Major Risks of Revision Rhinoplasty Using Rib Cartilage?

Doctor Answers 23

Use of rib cartilage in revision rhinoplasty

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There are three types of cartilage used in revision rhinoplasty. The first choice is always cartilage from the septum, as it is straight, firm cartilage which does not require harvesting from outside of the nose. In cases where septal cartilage has already been used during previous surgery, the next choices are ear and rib.

Ear cartilage can be excellent for certain smaller grafts but tends to be weaker than septal cartilage and may not be strong enough for reconstructing noses which require major support.

Rib cartilage can also safely and effectively be used in revision rhinoplasty. The cartilage can be autologous, which means that it comes from the patient, or irradiated, which is donated by an individual who is deceased. The harvest of rib cartilage is done through an inconspicuous 2-3 cm incision, which can be tucked under the right breast in women. The first risk related to harvesting this cartilage is injury to the underlying lung or tissue layer around the lung, called the pleura. This can result in air being introduced around the lung, what is known as a pneumothorax. This extremely uncommon complication can be managed by temporary placement of a chest tube for a few days following the procedure. Other risks related to rib cartilage include the grafts becoming visible under the skin, shifting of the grafts, and resorption, or dissolving of the grafts. This risk of resorption is thought to be greater when the cartilage is irradiated (cadaveric cartilage). In general, use of rib cartilage is extremely safe and for surgeons who specialize in revision rhinoplasty, the benefits of utilizing rib cartilage greatly outweigh these risks.


Bay Area Facial Plastic Surgeon
4.7 out of 5 stars 52 reviews

Rib cartilage for rhinoplasty

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Rib cartilage is a great option for revision rhinoplasties but for primary, or first time, rhinoplasties septal cartilage or ear cartilage are preferred.  There are 2 ways to obtain rib cartilage:

1.  Rib can be harvested from your own rib cage.  This is your own tissue but there are several downsides which include a scar, the risk of lung injury, and pain that may require a prolonged hospital stay.

2.  Irradiated rib can be obtained from a cartilage bank.  There are about a half dozen in the US and the cost depends on the supply.  These ribs are radiated so the chance of a contagious infection is almost non-existent.  This avoids the scar, the risk of lung injury, but most importantly, the pain and hospital stay.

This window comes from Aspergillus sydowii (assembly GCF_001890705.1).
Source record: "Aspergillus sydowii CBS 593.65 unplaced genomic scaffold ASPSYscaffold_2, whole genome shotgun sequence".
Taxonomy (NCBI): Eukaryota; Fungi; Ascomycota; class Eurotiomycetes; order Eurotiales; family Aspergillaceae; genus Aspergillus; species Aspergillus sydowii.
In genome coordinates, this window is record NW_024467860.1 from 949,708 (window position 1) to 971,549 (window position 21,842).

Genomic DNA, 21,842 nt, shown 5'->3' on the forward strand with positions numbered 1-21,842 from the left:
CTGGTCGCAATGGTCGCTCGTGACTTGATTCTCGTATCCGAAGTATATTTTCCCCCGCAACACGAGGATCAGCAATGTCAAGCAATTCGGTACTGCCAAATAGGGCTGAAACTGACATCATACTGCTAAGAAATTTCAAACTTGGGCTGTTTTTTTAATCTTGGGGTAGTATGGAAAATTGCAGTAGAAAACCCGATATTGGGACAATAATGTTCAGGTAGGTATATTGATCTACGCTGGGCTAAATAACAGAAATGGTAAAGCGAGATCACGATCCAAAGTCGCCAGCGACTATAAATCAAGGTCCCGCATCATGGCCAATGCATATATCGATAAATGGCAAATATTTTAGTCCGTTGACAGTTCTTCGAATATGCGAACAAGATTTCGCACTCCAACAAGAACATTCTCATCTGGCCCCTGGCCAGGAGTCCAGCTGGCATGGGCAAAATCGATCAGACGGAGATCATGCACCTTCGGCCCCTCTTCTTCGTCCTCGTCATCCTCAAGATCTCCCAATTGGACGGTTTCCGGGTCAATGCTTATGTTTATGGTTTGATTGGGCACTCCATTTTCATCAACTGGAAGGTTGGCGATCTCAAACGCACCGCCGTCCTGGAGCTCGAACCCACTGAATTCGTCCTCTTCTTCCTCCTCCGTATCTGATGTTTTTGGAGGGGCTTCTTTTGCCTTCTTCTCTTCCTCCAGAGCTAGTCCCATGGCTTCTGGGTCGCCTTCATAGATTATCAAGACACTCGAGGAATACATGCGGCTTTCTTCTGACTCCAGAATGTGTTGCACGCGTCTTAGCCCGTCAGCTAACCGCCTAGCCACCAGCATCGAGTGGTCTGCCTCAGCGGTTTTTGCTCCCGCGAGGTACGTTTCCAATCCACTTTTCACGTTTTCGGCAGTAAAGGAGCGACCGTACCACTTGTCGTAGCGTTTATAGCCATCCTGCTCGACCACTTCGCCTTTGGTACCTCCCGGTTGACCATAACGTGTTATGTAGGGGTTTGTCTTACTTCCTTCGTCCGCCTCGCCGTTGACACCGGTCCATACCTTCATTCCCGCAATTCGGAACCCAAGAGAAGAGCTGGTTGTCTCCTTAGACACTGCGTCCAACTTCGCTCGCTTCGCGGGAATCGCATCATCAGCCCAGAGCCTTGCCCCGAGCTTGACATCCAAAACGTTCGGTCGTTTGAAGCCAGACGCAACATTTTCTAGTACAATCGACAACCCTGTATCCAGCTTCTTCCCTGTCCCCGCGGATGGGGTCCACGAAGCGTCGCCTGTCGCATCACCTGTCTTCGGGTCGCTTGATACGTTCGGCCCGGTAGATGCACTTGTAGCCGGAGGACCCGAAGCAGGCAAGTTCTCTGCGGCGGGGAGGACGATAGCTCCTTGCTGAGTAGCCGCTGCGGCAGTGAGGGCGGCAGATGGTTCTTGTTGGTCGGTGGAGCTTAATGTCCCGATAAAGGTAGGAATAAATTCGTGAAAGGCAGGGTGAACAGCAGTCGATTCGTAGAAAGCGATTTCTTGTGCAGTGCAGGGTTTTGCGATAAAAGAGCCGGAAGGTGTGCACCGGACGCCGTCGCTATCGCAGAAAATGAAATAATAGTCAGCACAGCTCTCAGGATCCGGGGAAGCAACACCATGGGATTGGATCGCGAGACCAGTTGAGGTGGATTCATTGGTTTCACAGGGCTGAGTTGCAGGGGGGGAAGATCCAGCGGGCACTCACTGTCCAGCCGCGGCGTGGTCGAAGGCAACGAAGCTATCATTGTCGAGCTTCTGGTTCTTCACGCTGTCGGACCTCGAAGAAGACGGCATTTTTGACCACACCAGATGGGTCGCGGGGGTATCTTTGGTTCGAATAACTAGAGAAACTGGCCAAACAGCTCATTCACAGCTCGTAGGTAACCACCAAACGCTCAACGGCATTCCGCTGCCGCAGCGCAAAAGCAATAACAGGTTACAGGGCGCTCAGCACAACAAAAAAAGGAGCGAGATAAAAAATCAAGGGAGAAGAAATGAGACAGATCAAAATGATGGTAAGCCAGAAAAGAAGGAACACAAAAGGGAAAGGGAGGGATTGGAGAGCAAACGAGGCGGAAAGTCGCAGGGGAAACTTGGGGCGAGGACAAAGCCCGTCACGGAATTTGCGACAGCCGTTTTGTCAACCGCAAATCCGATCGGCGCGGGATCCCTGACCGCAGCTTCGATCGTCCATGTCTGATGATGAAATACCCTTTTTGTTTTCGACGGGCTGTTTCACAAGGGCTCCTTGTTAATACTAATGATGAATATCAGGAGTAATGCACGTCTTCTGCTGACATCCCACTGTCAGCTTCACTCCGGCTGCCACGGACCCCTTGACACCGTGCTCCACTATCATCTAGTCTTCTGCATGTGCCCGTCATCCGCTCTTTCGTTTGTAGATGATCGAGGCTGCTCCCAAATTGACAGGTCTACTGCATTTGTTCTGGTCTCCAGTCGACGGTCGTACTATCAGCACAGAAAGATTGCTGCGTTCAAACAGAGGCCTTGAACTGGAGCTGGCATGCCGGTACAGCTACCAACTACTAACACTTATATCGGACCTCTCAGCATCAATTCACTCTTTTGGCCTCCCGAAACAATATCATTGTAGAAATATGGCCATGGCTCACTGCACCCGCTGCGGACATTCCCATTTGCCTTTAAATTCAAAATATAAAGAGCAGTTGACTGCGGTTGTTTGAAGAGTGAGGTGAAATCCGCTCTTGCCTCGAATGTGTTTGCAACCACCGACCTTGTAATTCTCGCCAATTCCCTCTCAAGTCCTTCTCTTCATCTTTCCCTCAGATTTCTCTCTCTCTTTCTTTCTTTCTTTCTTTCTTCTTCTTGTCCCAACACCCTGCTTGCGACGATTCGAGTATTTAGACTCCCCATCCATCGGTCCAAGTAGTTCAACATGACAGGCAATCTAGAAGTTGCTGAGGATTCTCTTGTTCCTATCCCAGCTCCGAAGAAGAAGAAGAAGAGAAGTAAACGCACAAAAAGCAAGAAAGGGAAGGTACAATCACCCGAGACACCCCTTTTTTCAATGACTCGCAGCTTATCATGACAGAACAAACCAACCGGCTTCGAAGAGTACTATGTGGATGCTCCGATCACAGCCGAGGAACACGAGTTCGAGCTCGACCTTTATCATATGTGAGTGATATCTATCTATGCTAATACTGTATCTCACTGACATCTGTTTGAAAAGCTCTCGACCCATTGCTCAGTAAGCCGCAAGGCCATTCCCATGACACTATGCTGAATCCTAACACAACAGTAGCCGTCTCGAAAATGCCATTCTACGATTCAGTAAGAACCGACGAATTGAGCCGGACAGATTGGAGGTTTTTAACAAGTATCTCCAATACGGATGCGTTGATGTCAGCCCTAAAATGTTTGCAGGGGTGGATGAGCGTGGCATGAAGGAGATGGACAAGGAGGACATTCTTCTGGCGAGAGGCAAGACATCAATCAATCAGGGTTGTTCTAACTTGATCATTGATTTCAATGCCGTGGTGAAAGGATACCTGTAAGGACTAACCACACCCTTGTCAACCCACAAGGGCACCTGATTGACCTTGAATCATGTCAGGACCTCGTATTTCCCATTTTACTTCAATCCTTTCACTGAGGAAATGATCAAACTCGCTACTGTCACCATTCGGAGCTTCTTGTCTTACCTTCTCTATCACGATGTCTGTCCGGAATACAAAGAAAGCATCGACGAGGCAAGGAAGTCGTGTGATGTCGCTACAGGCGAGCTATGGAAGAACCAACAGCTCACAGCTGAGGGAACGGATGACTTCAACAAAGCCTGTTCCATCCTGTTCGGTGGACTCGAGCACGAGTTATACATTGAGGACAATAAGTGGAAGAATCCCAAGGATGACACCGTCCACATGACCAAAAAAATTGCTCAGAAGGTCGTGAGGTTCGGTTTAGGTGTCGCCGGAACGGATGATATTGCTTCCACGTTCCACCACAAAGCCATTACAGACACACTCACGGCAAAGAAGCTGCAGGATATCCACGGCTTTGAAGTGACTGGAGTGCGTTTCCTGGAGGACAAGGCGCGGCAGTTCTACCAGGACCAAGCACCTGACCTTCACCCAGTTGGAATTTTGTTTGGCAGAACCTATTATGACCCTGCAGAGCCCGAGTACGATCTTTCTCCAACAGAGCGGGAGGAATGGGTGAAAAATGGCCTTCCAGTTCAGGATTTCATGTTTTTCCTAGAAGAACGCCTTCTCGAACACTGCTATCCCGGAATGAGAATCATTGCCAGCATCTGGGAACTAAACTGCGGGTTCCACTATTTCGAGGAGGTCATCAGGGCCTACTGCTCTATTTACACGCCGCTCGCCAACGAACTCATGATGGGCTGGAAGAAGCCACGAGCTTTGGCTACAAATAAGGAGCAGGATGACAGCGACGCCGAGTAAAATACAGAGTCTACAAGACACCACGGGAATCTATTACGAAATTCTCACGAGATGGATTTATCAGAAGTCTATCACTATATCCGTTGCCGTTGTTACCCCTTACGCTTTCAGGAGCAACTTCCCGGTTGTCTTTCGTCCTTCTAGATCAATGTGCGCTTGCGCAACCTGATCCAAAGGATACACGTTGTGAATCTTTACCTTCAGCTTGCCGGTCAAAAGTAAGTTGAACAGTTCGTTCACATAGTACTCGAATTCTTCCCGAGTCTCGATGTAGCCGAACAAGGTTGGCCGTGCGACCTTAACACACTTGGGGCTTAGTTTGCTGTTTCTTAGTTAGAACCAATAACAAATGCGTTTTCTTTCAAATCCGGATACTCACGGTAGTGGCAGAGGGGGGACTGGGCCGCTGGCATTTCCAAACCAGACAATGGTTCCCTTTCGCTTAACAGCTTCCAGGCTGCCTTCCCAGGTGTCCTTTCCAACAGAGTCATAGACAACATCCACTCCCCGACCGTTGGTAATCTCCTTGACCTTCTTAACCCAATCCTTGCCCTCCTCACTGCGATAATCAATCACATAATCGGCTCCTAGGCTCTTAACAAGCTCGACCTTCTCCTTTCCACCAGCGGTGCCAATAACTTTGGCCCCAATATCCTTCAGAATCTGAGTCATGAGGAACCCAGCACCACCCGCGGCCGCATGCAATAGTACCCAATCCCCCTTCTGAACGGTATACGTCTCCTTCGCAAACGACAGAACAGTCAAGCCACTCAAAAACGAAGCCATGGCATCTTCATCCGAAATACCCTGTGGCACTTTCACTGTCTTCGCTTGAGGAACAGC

Rib cartilage, much like septal or ear cartilage, used to add height to the nose have similar side effects.  The main one is migration of the cartilage even if stitched in place.  If that happens, the surgeon may have to revisit the nose and reposition the graft.  

Mike Majmundar, MD
Atlanta Facial Plastic Surgeon
4.5 out of 5 stars 50 reviews

Rib Cartilage Grafting for Revision Rhinoplasty

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In revision rhinoplasty, it is usually necessary to reconstruct and reshape the nasal framework using cartilage grafts. Because available septal cartilage has usually been removed during the first surgery, grafts must obtained from either another site - the ear or the rib.

Rib cartilage has many uses and advantages in revision rhinoplasty. It can be carved or shaped to the desired configuration. Its rigidity can provide support to a weakend nasal framewoek.

Drawbacks of Rib Cartilage Include:

  • Rendency to warp (curve). This can make the result unpredictable.
  • Nose may feel firm or inflexible.

Potential Risks of Rib Cartilage Harvest:

  • Bleeding
  • Scarring
  • Pain
  • Infection
  • Collapsed lung (pneumothorax)
  • Chest wall deformity

However, in experienced hands, rib cartilage allows successful results in revision rhinoplasty.

C. Spencer Cochran, MD
Dallas Facial Plastic Surgeon
4.7 out of 5 stars 149 reviews

Risks of revision rhinoplasty using rib (costal) cartilage

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The risks are generally low when performed by an experienced surgeon but they can include (and are not limited to):

infection, bleeding, hematoma, wound breakdown, hyperftrophic or keloid scar formation, contour irregularity, hemo/pneumothorax, graft resorption or warping, overcorrection, undercorrection, graft rotation/extrusion/exposure, inability to acheive a specific funtional and/or cosmetic result.